Kumar et al. developed low-cost biodegradable nanocomposite hybrid films containing chitosan, gelatin, and zinc oxide nanoparticles (ZnO NPs) [67]. ZnO NPs reinforced hybrid nanocomposites exhibited enhanced thermal stability, elongation-at-break (EAB), and compactness properties with antimicrobial activity against Escherichia coli(gram-negative) bacteria. The authors claimed that these hybrid nanocomposite films have the potential to be developed as biodegradable postharvest packaging of fresh fruits and vegetables [67]. Saral Sarojini and coworkers fabricated the biodegradable food packaging films from Mahua oil-based polyurethane (PU) and chitosan (CS), incorporated with zinc oxide nanoparticles [68]. They reported enhanced hydrophobicity of the film by about 63%, high UV-screening ability, high transparency, high degree of biodegradation of 86%, and antimicrobial resistance for the ZnO incorporated PU/CS films. ZnO-reinforced PU/CS films also extended their shelf life up to nine days upon wrapped with carrot pieces [68].

Starch-based (St) nanocomposite films prepared by incorporating silver (Ag), copper oxide (CuO) and zinc oxide (ZnO) nanoparticles (NPs) were tested for physicomechanical and antimicrobial properties by Peighambardoust et al. [69]. Ag/ZnO/CuO NPs incorporated starch-based films showed better antimicrobial and mechanical properties due to the synergistic effect. The authors reported the potential use of these starch-based nanocomposites as food packaging materials [69]. Colored biodegradable dye (methylene blue)-clay (montmorillonite)-nanopigment (DCNP)-polylactic acid (PLA) nanocomposite films were prepared and tested for various functional properties by Mahmoodi et al. [70]. The PLA-DCNP films exhibited high mechanical strength, barrier properties, blocking effect against destructive radiation, biodegradability properties, and potential food packaging applications [70].

4.2 Energy

Recent advancement in biodegradable nanomaterials has led to the development of energy-efficient devices including ignition engines, solar cells, supercapacitors, and rechargeable batteries. Current applications of biodegradable polymers in energy-efficient devices are discussed below.

Ettefaghi et al. investigated the biodegradable carbon-based quantum dots as alternatives for metal and metal oxide fuel additives [71]. The use of a combination of diesel-biodiesel-water-biodegradable carbon nanoparticles showed an increase in engine torque and power and a decrease in brake-specific fuel consumption. The bio-nano emulsion fuels also reduced the emission of nitrogen oxide and unburned hydrocarbons [71]. Abdalkarim and coworkers prepared biodegradable dipole responsive magnetic/solar-driven PCF composites reinforced with magnetic cellulose nanocrystals hybrids (MCNC) [72]. The PCF/MCNC composites showed enhanced latent heat phase change enthalpies, thermal stability, and increased magnetic/solar-driven thermal energy storage efficiencies. The authors also reported the potential of PCF/MCNC composites for drying and preservation of agriculture products, including fruits [72].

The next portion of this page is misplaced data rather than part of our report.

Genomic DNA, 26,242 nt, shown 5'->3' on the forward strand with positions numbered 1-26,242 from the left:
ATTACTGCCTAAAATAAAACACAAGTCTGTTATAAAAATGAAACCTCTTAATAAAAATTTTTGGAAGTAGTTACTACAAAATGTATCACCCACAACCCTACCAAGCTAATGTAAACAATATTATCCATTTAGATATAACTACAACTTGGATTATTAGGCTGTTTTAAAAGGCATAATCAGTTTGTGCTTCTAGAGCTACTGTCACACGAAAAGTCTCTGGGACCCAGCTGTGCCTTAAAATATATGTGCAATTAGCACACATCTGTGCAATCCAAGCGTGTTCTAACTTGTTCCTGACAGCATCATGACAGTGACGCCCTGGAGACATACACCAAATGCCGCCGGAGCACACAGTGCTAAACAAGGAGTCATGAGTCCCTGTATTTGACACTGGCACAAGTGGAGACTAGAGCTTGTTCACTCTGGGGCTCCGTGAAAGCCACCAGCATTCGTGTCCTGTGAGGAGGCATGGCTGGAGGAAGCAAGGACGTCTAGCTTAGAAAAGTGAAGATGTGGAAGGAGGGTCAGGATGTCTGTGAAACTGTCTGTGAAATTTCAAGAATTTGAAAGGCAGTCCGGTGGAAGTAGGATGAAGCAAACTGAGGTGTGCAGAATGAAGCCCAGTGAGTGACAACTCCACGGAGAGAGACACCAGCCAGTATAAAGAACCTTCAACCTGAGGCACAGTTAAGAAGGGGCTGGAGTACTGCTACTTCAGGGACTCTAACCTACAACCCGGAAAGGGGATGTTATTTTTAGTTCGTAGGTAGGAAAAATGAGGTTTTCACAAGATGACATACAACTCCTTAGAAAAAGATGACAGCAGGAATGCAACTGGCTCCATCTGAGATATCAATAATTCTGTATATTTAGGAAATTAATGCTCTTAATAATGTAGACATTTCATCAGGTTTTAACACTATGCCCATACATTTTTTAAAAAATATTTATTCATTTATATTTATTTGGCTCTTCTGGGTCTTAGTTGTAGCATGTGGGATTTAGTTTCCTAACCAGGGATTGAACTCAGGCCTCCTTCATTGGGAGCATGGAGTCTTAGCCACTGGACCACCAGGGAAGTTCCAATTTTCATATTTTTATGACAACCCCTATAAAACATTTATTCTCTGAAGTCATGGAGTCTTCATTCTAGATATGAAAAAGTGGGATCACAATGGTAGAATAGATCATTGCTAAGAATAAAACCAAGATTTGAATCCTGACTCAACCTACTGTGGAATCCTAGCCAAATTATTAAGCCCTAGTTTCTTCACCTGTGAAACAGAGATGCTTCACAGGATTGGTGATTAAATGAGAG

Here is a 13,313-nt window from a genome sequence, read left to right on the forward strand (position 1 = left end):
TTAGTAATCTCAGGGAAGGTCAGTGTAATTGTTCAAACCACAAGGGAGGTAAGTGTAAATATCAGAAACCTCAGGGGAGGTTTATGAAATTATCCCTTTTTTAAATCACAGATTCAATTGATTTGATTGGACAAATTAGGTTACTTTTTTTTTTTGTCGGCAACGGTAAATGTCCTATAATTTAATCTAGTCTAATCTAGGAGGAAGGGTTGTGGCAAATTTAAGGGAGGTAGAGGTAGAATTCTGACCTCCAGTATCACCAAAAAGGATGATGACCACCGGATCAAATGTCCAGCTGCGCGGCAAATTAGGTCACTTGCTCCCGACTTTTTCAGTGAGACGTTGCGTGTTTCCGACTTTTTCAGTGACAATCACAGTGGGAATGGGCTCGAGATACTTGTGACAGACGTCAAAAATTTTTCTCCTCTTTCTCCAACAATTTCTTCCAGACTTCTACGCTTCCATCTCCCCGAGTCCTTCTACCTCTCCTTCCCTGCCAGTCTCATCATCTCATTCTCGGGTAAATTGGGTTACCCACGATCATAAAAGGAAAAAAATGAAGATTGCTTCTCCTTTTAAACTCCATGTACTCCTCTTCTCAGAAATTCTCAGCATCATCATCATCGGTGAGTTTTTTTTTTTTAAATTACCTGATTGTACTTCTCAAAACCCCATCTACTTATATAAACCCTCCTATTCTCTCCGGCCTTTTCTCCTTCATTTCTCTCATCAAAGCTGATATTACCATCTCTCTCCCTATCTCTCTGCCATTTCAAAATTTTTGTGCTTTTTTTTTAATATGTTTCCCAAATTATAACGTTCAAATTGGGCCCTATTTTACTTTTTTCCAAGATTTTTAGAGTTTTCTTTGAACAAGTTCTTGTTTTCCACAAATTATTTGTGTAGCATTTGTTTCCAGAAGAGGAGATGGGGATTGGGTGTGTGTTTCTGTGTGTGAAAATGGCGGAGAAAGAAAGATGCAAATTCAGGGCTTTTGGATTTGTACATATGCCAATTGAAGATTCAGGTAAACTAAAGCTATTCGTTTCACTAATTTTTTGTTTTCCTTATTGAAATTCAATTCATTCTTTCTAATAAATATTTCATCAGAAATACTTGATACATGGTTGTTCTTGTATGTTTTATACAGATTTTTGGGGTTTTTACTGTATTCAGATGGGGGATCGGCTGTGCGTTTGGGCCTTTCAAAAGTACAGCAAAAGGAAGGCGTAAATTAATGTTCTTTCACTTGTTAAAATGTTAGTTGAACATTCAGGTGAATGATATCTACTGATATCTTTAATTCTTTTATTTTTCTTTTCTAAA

Shaheen et al. synthesized nanocomposites of molybdenum and zinc oxide [MoO3@ZnO] via chemosynthetic and biomimetic routes and showed a direct bandgap of 4.5 and 3.5 eV, respectively [73]. They demonstrated the semi-conducting and capacitive properties of the biogenic nanocomposite using electrochemical studies included cyclic voltammetry (CV) and electrochemical impedance spectroscopy (EIS) suitable for applications in solar cells [73]. Aziz and coworkers fabricated a methylcellulose: dextran (MC: Dex) polymer blend-based electrolyte system with ammonium iodide (NH4I) salt for electrical double-layer capacitor (EDLC) application [74]. The electrolyte system was ionic in nature and showed the maximum ionic conductivity as 1.12 × 10−3 S/cm with an electrochemical stability window of 1.27 V. The EDLC device offered an initial specific capacitance of 79 F/g, an energy density of 8.81 Wh/kg and power density of 1111.0 W/kg at a current density of 0.2 mA/cm2 [74]. Youssef et al. prepared the conducting bionanocomposite hydrogels using chitosan (CS)/hydroxyl ethylcellulose (HEC)/polyaniline (PAni) loaded with graphene oxide (GO) doped by silver (Ag) nanoparticles as a semiconductor material for electrical storage devices [75]. CS/HEC/PAni/GO@Ag bionanocomposite hydrogels exhibited improved swelling percentage, capacitance, permittivity, antibacterial activities, and biodegradation properties. The bionanocomposite displayed the highest dc-conductivity of 8.53 x 10−2 S/cm [75].